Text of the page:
The High Court recently offered a useful starter pack in both planning and administrative law.

Bob Dylan in his 1965 Blonde on Blonde album drew a philosophical distinction between needs and wants. For in Memphis Blues Again, a lover told him that while another woman might know what he needs, it was she who knew what he wants.

The High Court (Haddon-Cave J) recently explored similar linguistic (if less romantic) territory when considering ‘need’ in the context of planning control. At the same time, the court offered a useful starter pack in both planning and administrative law.

The case in question (which engaged ‘the fundamentals of planning law’) was R (Cherkley Campaign Ltd) v Mole Valley District Council [2013] EWHC 2582 (Admin), judgment in which was given on 22 August. It concerned a proposed exclusive private golf and hotel development ‘in the scenic setting of the Surrey Hills’, subject to numerous planning and environmental designations and policies. These included (among other things) location within an ‘area of outstanding natural beauty’ and the ‘metropolitan green belt’ and being a ‘site of special scientific interest’.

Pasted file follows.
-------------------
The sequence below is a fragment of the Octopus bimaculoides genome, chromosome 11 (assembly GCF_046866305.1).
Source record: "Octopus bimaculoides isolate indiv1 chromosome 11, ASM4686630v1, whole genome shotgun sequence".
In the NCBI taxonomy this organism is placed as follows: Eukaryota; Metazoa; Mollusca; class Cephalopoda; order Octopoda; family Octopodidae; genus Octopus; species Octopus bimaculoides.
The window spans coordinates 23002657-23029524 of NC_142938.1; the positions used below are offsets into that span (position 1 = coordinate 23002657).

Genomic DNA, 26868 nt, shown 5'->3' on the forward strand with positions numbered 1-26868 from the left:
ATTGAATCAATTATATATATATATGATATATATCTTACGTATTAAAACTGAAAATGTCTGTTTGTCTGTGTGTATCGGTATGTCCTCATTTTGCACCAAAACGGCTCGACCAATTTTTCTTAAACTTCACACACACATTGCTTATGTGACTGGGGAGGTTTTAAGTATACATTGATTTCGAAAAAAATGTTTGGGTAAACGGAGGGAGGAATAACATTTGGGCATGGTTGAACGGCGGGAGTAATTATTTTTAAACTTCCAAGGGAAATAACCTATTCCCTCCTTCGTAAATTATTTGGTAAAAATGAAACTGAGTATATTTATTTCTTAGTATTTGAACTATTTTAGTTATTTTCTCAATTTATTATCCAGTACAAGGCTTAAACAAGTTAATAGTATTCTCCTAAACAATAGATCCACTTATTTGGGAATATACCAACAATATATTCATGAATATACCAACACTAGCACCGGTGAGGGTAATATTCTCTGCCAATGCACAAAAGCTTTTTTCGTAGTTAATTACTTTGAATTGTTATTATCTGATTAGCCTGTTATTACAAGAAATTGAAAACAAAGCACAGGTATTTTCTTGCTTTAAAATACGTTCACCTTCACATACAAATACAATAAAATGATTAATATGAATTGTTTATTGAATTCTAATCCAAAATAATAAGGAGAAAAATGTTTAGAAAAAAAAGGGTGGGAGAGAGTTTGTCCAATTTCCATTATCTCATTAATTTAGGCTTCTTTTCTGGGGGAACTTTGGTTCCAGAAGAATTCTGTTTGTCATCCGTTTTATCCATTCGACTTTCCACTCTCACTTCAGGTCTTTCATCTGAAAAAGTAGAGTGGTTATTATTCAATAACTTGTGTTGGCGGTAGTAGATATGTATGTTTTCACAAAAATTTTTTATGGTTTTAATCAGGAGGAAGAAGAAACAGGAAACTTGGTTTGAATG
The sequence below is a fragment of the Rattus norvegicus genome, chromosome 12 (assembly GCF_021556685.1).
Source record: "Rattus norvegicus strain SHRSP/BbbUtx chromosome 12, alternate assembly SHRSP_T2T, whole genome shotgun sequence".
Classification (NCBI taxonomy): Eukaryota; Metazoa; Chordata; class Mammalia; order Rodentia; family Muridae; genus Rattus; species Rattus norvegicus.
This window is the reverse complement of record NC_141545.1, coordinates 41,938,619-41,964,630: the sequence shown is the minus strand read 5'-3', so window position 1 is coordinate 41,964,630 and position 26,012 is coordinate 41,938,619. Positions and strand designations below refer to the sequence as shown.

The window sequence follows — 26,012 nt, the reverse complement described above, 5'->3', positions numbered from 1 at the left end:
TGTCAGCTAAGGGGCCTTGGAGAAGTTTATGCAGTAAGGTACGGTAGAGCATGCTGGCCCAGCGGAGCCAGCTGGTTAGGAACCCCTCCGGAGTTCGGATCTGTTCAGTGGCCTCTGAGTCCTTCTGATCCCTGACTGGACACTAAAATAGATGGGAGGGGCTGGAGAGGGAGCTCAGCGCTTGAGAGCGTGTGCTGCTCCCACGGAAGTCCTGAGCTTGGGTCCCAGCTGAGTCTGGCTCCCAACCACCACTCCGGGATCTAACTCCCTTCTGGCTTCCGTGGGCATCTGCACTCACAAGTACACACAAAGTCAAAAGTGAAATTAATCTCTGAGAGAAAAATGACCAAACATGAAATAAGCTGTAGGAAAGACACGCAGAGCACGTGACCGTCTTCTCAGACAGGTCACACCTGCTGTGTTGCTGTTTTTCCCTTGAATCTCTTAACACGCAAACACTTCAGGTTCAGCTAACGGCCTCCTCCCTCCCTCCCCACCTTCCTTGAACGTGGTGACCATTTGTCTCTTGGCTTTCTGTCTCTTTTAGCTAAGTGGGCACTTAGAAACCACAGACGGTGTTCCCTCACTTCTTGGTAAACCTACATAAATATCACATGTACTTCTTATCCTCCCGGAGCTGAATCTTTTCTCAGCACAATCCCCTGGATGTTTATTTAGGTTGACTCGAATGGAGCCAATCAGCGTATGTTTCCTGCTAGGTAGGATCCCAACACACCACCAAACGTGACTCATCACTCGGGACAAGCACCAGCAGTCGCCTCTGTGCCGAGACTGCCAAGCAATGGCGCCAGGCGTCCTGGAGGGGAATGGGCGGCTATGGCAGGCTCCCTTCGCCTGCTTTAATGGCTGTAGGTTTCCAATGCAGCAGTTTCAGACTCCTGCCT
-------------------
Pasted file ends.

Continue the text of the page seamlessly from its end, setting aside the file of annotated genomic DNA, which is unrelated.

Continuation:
Paragraph 12.71 of the Mole Valley Local Plan provided (among other things) that: ‘In considering proposals for new courses, the protection of the district’s green belt and countryside will be of paramount importance… Applicants proposing new courses will be required to demonstrate that there is a need for further facilities’.

The claimant campaigners were challenging a decision by Mole Valley District Council to grant planning permission for the proposed development.


‘Doublethink’, according to George Orwell’s 1984, means the ‘mental capacity to accept as equally valid two entirely contrary opinions or beliefs’. Such capacity can sometimes be necessary for senior local government officers and was apparently required in the instant planning decision. For although the planning officers had recommended refusal of the application (in a report which the judge found to be ‘impressive and lucid’), elected members nevertheless subsequently chose to grant permission for reasons drafted by the same planning officers who had previously recommended that planning permission be refused. As Alice once remarked: ‘Curiouser and curiouser.’